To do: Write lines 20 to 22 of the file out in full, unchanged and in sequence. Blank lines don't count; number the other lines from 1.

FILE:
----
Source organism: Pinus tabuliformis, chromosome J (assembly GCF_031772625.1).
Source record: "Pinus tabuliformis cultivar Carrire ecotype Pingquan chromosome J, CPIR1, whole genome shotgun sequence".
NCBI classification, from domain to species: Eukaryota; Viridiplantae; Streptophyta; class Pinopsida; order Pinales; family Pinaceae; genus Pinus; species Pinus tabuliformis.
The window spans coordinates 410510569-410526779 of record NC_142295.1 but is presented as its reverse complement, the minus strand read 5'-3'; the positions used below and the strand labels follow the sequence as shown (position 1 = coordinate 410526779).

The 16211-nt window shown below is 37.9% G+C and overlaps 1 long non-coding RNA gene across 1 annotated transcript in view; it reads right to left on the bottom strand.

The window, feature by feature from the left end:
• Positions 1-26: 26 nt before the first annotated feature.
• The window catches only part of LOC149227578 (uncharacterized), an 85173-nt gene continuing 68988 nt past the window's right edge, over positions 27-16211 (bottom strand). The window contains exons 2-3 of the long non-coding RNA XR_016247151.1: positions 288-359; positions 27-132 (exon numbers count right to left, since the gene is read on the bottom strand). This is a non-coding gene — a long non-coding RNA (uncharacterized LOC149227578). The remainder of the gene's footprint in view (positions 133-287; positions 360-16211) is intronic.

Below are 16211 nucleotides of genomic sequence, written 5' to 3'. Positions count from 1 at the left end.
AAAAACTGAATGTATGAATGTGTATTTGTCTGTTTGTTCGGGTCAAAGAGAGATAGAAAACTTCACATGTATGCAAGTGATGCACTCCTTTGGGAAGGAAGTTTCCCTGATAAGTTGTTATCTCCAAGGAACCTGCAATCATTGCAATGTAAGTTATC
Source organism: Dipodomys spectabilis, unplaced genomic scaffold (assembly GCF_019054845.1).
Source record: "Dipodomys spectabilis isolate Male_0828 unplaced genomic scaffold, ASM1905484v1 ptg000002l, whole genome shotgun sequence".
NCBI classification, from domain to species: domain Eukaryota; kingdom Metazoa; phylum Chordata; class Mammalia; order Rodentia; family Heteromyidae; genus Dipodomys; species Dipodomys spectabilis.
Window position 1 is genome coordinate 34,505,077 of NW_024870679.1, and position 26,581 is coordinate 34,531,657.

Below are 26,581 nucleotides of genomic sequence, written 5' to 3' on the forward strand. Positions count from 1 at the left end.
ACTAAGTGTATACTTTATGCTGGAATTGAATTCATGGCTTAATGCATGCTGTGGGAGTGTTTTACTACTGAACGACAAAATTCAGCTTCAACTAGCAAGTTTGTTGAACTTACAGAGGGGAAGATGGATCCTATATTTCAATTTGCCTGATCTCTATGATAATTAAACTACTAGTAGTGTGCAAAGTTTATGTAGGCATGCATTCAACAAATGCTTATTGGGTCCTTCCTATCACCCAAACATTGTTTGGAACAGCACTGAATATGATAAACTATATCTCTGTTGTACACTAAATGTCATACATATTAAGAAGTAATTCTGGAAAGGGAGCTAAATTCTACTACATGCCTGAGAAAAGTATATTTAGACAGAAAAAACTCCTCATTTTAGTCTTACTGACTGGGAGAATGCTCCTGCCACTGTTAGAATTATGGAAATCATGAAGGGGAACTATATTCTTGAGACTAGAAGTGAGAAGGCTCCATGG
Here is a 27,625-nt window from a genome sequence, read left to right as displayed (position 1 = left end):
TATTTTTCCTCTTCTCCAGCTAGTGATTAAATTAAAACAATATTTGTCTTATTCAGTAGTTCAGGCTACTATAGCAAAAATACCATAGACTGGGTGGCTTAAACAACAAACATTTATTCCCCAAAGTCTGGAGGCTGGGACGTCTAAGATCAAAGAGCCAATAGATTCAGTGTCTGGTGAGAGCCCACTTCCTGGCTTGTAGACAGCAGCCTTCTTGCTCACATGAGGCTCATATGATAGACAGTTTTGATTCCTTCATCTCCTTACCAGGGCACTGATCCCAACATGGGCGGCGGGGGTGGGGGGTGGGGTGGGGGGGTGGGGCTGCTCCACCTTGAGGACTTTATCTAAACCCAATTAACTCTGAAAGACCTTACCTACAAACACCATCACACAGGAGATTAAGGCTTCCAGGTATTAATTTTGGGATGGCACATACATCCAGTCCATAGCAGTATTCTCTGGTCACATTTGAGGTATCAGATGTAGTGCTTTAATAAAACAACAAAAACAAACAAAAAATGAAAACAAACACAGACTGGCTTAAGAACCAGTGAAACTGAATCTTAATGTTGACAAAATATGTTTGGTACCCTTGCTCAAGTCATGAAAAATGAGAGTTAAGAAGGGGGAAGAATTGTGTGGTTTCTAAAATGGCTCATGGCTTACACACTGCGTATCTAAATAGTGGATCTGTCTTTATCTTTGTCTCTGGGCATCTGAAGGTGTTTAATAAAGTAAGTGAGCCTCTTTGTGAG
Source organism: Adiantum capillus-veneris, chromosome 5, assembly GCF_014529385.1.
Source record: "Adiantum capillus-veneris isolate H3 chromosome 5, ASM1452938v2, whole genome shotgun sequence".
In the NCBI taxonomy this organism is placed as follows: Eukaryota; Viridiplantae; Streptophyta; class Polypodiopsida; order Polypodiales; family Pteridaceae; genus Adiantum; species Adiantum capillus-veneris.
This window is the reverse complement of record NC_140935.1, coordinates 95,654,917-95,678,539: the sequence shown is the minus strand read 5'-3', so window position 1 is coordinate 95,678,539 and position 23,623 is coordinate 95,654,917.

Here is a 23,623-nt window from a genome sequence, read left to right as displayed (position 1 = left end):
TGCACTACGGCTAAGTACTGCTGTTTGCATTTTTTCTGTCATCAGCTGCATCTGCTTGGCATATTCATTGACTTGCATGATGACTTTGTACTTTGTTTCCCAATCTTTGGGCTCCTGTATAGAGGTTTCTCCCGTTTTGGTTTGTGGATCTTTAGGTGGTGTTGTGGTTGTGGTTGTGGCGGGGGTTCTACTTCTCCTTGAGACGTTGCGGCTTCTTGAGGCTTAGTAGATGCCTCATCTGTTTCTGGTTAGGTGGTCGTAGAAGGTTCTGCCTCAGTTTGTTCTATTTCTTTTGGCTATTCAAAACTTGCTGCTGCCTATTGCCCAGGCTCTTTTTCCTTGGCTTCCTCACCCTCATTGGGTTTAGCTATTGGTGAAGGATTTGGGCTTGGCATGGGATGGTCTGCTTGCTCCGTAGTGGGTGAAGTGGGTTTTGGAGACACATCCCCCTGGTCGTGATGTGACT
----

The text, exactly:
Source record: "Adiantum capillus-veneris isolate H3 chromosome 5, ASM1452938v2, whole genome shotgun sequence".
In the NCBI taxonomy this organism is placed as follows: Eukaryota; Viridiplantae; Streptophyta; class Polypodiopsida; order Polypodiales; family Pteridaceae; genus Adiantum; species Adiantum capillus-veneris.
This window is the reverse complement of record NC_140935.1, coordinates 95,654,917-95,678,539: the sequence shown is the minus strand read 5'-3', so window position 1 is coordinate 95,678,539 and position 23,623 is coordinate 95,654,917.